Archive for September, 2016

CRA Congressional visit to Washington D.C.

Tuesday, September 27th, 2016 by kc

As part of a Computing Research Association (CRA) effort to introduce policymakers to the contributions and power of IT research for the nation and the world, this month I had the honor of visiting with the offices of four U.S. senators and a U.S. Representative:

Internet-specific topics I discussed included the importance of scientific measurement infrastructure to support empirical network and security research, broadband policy, and Internet governance.

We left them with a terrific infographic from the National Academy study “Continuing Innovation in Information Technology“, which shows the economic impact of different areas of fundamental IT research. The 2-pager flyer and the whole National Academy report, Depicting Innovation in Information Technology, is available on the National Academies of Science, Engineering, and Medicine Computer Science Telecommunications Board (CSTB) site.
Continuing Innovation in Information Technology

Even with many folks in Congress having a higher priority of passing a budget and getting back home to their districts to prepare for elections, all the staffers were gracious and genuinely interested in our field. (Who wouldn’t be? 😉 )

Kudos to the Computing Research Association for providing a wonderful opportunity to engage with policy folks.

Adding geographic annotations to ISP interconnects

Tuesday, September 20th, 2016 by Bradley Huffaker
AS links  annotated geographic locations.

Geographic annotations on AS links.

The Internet arises from the interconnection of thousands of independently operated networks. Its structure is often modeled as a collection of Autonomous Systems (ASes), nodes, exchanging traffic across interconnects, links. These models are reductive by nature, with large international organizations made up of thousands of machines and cables reduced to a single node, and multiple exchange points reduced to a single link.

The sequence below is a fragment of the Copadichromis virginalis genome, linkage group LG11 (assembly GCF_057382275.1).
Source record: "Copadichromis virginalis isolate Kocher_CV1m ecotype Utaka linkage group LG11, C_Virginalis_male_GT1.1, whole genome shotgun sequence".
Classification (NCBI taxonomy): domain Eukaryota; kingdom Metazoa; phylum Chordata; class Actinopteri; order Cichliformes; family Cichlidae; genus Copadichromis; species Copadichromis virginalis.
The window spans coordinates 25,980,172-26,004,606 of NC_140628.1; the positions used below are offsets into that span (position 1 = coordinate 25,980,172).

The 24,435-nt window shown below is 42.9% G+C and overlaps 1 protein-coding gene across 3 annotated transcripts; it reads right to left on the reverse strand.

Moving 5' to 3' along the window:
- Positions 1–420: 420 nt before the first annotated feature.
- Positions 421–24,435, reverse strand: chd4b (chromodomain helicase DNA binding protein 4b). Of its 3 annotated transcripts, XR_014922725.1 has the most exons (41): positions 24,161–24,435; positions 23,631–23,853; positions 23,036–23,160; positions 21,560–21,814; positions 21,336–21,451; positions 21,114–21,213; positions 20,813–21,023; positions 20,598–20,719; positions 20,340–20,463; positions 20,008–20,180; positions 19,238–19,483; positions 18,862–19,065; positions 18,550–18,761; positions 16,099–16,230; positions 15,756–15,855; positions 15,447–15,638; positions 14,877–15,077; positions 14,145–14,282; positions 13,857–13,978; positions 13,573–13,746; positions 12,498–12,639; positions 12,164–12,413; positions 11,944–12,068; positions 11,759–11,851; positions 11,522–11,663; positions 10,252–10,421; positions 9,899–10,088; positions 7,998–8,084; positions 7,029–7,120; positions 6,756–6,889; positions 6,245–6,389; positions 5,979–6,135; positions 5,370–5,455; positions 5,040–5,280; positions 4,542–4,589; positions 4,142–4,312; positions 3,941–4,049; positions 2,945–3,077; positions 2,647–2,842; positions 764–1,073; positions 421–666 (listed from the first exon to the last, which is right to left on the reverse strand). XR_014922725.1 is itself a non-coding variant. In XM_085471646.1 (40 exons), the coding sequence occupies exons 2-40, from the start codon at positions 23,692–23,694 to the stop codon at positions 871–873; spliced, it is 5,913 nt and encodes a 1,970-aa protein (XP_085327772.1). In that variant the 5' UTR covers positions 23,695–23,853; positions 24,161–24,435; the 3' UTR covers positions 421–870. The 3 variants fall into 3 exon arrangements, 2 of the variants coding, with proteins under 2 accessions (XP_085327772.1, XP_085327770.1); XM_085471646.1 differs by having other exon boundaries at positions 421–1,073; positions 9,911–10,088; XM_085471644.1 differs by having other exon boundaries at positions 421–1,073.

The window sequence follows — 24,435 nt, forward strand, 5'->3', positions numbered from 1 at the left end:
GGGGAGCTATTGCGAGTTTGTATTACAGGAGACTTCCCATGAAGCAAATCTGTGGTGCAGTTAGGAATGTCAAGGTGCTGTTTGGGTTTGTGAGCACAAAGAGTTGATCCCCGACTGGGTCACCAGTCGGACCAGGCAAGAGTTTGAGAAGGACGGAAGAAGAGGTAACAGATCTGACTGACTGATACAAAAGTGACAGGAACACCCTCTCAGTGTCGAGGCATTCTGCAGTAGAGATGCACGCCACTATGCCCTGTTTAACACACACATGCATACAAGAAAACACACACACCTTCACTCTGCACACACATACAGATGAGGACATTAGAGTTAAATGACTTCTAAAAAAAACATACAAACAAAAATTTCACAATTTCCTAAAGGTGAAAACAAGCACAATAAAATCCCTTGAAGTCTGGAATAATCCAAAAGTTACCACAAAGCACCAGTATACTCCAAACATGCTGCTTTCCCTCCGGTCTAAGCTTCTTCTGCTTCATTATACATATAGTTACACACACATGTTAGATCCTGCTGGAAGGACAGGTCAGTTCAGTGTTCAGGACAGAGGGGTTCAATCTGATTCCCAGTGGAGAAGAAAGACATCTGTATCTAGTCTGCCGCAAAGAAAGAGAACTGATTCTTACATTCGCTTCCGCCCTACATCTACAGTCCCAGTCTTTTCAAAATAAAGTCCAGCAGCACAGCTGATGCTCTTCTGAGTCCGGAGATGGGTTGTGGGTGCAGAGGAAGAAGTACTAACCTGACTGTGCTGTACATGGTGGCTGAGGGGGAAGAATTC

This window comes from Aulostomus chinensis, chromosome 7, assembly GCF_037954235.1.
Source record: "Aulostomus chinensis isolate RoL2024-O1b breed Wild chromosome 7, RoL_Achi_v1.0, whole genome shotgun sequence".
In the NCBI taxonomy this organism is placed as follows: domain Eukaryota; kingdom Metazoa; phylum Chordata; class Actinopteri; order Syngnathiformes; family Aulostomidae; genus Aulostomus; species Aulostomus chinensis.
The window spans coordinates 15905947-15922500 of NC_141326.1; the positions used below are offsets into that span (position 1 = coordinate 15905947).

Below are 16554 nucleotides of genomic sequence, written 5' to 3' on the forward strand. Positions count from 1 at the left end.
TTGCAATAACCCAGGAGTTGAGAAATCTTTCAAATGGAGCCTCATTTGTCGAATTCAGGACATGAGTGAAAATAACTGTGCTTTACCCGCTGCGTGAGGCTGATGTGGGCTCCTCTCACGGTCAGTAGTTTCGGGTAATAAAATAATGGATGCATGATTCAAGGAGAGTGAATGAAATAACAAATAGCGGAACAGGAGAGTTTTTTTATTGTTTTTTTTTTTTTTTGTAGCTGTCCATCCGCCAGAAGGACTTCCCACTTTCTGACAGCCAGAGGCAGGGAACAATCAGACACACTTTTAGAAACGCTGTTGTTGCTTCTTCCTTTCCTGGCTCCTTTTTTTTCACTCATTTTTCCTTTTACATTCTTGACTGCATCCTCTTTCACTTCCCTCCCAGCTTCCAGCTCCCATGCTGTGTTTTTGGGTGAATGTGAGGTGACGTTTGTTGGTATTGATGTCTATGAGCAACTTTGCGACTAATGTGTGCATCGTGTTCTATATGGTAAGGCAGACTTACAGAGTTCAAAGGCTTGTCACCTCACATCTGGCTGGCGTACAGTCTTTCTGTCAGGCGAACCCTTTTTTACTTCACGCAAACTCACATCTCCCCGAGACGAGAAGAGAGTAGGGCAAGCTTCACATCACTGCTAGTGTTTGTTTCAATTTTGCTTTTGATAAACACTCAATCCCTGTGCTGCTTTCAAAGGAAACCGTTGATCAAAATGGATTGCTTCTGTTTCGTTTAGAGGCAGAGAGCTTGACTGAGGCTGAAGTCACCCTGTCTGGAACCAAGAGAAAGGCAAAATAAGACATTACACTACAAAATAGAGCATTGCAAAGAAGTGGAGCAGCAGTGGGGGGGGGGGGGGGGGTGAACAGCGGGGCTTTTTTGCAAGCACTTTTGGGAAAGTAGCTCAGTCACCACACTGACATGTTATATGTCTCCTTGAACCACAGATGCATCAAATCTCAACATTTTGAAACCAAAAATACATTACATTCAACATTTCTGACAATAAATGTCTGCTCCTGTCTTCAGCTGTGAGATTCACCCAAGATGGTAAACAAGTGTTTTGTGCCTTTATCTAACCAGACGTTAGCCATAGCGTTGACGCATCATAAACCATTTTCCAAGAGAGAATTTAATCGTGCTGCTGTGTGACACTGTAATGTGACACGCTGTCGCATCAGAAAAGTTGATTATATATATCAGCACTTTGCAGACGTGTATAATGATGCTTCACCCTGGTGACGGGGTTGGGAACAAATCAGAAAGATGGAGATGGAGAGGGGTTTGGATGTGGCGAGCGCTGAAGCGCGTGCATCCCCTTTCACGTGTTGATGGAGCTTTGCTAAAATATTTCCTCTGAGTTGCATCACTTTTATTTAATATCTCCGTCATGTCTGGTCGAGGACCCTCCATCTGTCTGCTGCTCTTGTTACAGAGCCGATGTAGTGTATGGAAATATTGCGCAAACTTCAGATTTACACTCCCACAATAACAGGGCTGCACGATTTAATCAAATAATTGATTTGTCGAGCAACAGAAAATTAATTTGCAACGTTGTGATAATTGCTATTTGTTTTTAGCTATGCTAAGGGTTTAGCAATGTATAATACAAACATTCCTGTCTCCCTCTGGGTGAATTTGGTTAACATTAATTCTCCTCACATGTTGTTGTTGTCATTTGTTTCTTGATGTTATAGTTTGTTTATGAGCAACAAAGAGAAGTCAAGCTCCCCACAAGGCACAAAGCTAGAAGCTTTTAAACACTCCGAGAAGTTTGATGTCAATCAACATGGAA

We extended this model with the introduction of geographic locations attached to links between ISPs, represented by ASes. This extension maintains the simple node and link structure of the AS graph, and allows us to capture some of the geographic complexity in the topology.

AS graphic with geographic locations.

AS graphic with geographic locations.

Consider the path from UCSD to U.Washington depicted in the illustration above. Level 3 has two possible paths: Level 3 ➡ Cogent ➡ U.Wash and Level 3 ➡ NTT ➡ U.Wash. Both paths have the same AS path length. Assuming Level 3 uses hot-potato routing, in order to spend as little money on carrying traffic as possible, it transfers the traffic as soon as possible onto another provider. In this example, NTT’s Los Angeles connection is closer to San Diego than Cogent’s Las Vegas connection, so Level 3 chooses to route the traffic through NTT.

AS links path

In addition to supporting research on path prediction, these type of geographic annotations of links can provide a more realistic indication of the network’s resilience to link failure. In the figure below, duplicate links between ASes reflect multiple interconnects between ASes. e.g., this figure implies that a single link failure would disconnect UCSD from Level 3, while three links would have to fail for Level 3 and NTT to become disconnected.

 Shows multiple links between ASes that connect in multiple locations.

Shows multiple links between ASes that connect in multiple locations.

Details on our geographic link annotation methods and this data is available at CAIDA’s AS Relationships with geographic annotations page.